Agency Says Planned Terminal Must Reduce Toxic Air Pollutants By 95 Percent
Austin, TX – The U.S. Environmental Protection Agency yesterday denied a permit for a major offshore oil terminal proposed on the Gulf Coast near Corpus Christi, ruling that the Bluewater Texas terminal would need to reduce its toxic air pollution by about 95 percent.
“We are relieved that EPA listened to the public and decided that this ridiculous project needs pollution controls after all,” said Gabriel Clark-Leach, Attorney for the Environmental Integrity Project, which objected to the permit with a coalition of 15 allied organizations. “EPA’s regulations require marine vessel loading operations—like the Bluewater port—to reduce toxic air pollution by 95 percent. The application of this rule will reduce the amount of pollution the Bluewater terminal – if it is built — will emit by a whopping 18,000 tons each year.”
The Bluewater Texas offshore terminal, proposed in the gulf about 25 miles southeast of Corpus Christi, is designed to handle 1.9 million barrels of crude oil per day from crude oil tankers, which would connect with the port via floating oil hoses.
Bluewater Texas Terminal LLC on May 30, 2019, applied to EPA for a Clean Air Act permit to build a new major offshore oil terminal near Corpus Christi that would export up to 384 million barrels of crude oil per year on large tankers ships.
On November 12, 2020, EPA released a draft air pollution control permit for the terminal that would allow Bluewater to emit almost 19,000 tons per year of smog-forming Volatile Organic Compounds (VOC’s) and 833 tons per year of hazardous air pollutants annually, including 66 tons per year of the carcinogen benzene. To put those numbers in context, the amount of VOC’s this one terminal would have released would have been more than from all 273 industrial sources in the Houston area (Harris County.)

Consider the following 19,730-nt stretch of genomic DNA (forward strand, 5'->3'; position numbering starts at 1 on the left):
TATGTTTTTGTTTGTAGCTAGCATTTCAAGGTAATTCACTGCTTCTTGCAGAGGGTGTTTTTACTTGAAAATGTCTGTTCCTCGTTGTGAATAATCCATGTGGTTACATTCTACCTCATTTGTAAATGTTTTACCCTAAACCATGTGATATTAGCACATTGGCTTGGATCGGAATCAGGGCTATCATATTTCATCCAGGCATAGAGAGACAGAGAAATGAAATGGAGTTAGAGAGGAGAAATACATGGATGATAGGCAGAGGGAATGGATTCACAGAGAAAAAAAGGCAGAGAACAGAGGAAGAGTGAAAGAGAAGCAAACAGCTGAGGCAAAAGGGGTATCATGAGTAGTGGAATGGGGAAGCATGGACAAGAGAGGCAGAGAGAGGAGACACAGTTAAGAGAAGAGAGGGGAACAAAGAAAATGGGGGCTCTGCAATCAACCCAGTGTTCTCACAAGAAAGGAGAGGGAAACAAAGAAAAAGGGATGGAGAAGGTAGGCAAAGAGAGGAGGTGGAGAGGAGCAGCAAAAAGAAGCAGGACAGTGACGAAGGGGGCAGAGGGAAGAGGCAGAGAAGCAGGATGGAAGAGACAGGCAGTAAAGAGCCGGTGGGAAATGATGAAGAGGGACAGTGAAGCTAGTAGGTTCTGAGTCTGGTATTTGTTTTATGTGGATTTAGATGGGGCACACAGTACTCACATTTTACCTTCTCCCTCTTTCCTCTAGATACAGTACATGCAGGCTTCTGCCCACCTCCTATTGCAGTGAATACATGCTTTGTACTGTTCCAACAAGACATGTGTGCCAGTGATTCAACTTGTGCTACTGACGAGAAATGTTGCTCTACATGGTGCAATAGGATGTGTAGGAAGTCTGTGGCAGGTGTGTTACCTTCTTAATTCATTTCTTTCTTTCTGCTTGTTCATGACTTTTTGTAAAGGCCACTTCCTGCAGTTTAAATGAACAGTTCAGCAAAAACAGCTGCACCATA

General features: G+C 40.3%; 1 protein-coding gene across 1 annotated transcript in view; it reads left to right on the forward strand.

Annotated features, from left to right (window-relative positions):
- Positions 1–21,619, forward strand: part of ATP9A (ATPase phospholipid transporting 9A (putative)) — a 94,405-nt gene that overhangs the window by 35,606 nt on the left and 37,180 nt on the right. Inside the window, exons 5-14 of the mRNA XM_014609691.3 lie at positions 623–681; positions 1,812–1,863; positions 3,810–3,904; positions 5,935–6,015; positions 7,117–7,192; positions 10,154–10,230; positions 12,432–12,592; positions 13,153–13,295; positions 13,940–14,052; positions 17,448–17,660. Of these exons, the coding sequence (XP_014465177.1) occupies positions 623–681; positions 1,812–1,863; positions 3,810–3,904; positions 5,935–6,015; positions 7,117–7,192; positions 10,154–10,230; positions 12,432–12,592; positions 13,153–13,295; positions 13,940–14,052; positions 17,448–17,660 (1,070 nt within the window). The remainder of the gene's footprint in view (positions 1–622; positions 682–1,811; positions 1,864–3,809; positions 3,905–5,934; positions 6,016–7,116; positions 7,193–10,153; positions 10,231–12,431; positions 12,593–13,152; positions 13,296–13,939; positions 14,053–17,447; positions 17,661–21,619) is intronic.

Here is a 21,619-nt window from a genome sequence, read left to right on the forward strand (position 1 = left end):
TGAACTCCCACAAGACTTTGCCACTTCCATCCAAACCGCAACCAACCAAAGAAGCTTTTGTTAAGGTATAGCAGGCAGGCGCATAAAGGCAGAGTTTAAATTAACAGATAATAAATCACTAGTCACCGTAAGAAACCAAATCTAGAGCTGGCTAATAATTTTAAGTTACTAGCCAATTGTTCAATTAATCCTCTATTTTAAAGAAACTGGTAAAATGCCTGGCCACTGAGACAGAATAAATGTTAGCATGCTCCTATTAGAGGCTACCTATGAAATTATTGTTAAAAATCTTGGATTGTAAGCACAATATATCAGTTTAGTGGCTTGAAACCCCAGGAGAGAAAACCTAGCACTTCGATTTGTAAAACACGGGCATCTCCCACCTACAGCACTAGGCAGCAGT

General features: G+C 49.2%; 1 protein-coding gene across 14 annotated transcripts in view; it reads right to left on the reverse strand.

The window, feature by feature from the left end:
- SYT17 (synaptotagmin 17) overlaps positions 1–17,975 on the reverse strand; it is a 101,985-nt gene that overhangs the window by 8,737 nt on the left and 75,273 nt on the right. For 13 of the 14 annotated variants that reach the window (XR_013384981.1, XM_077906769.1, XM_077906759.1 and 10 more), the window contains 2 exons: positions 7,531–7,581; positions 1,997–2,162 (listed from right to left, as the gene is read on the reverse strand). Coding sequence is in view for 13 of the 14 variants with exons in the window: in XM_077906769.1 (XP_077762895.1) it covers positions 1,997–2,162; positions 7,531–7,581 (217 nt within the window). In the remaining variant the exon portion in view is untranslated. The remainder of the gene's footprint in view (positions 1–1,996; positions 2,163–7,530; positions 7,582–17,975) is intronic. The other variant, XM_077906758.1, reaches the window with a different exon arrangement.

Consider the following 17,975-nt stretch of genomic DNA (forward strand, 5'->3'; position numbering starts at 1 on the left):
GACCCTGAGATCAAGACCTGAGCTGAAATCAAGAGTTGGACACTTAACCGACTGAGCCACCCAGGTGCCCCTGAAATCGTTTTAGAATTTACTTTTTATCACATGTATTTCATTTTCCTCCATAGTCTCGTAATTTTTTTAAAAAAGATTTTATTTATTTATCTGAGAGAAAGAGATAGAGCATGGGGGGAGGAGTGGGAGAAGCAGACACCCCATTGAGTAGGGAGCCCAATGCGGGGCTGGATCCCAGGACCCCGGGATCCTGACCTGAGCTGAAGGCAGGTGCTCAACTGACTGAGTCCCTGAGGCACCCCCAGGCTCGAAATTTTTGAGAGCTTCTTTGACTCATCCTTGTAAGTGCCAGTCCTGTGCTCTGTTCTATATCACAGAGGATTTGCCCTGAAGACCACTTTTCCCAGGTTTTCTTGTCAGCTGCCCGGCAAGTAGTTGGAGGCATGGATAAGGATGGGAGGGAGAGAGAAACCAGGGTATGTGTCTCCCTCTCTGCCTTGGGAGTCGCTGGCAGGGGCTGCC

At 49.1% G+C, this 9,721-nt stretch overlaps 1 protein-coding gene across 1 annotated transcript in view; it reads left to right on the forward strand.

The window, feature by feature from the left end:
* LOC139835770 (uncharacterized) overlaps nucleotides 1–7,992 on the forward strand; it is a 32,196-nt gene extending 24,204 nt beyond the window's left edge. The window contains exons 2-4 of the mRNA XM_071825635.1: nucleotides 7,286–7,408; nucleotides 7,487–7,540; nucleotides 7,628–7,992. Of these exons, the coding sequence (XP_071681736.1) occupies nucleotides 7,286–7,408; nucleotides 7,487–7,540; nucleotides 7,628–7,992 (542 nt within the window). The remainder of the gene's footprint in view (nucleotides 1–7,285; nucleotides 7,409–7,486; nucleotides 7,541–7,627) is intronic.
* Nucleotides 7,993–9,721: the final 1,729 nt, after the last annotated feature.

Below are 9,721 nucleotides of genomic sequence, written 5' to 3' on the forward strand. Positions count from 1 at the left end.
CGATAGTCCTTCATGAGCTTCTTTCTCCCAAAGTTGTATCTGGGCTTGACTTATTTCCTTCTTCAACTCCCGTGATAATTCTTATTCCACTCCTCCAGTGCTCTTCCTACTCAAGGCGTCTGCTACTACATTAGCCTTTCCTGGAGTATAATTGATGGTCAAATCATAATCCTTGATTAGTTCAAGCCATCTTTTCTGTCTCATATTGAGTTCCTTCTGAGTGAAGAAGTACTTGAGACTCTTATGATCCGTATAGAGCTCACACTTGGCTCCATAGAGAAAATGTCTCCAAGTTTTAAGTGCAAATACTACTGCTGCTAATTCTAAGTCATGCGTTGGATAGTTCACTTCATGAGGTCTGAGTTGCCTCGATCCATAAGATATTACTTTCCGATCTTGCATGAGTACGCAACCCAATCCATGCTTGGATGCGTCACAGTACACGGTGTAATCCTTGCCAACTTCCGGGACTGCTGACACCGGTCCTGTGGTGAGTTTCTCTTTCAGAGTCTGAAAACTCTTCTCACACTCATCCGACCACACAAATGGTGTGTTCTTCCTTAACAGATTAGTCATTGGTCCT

In written comments submitted to EPA on January 11, 2021, the environmental groups argued that EPA must amend the draft permit to require pollution controls that would reduce Bluewater’s emissions of hazardous air pollutants and VOC’s by at least 95 percent. The groups argued that these controls, including vapor recovery and vapor combustion systems, are legally mandated under the Clean Air Act.
They also argued that EPA failed to conduct a required environmental justice analysis, because pollution from the terminal’s onshore and offshore infrastructure in the Corpus Christi area pose risks to minority and lower-income communities.
On Sept. 1, EPA’s Region Six Office in Dallas wrote to Bluewater Texas Terminals LLC asking the company to withdraw its proposed permit and submit a new proposal that would meet the requirements for a reduction in air pollutants. EPA said it agreed with the argument made by the environmental groups that “the proposed project… should be required to reduce Hazardous Air Pollutants emissions by 95 percent.”
The environmental and community groups objecting to the permit were the Environmental Integrity Project, Earthjustice, the Carrizo/Comecrudo Tribe of Texas, Center for Biological Diversity, Clean Economy Coalition of Corpus Christi, Environment Texas, Errol Summerlin, For the Greater Good, Indigenous People of the Coastal Bend, Ingleside on the Bay Coastal Watch Association, Islander Green Team, Public Citizen, Texas Campaign for the Environment, the Sierra Club, and the Surfrider Foundation.
For a copy of EPA’s letter, click here.
For a copy of the comments sent by the 15 environmental groups complaining about the Blue Water Texas terminal permit, click here.
The Environmental Integrity Project is a 20-year-old nonprofit organization, based in Washington, D.C., and Austin, Texas, dedicated to enforcing environmental laws and strengthening policy to protect public health and the environment.
Media contacts: Gabriel Clark-Leach, Environmental Integrity Project (425) 381-0673 or firstname.lastname@example.org
Tom Pelton, Environmental Integrity Project (443) 510-2574 or email@example.com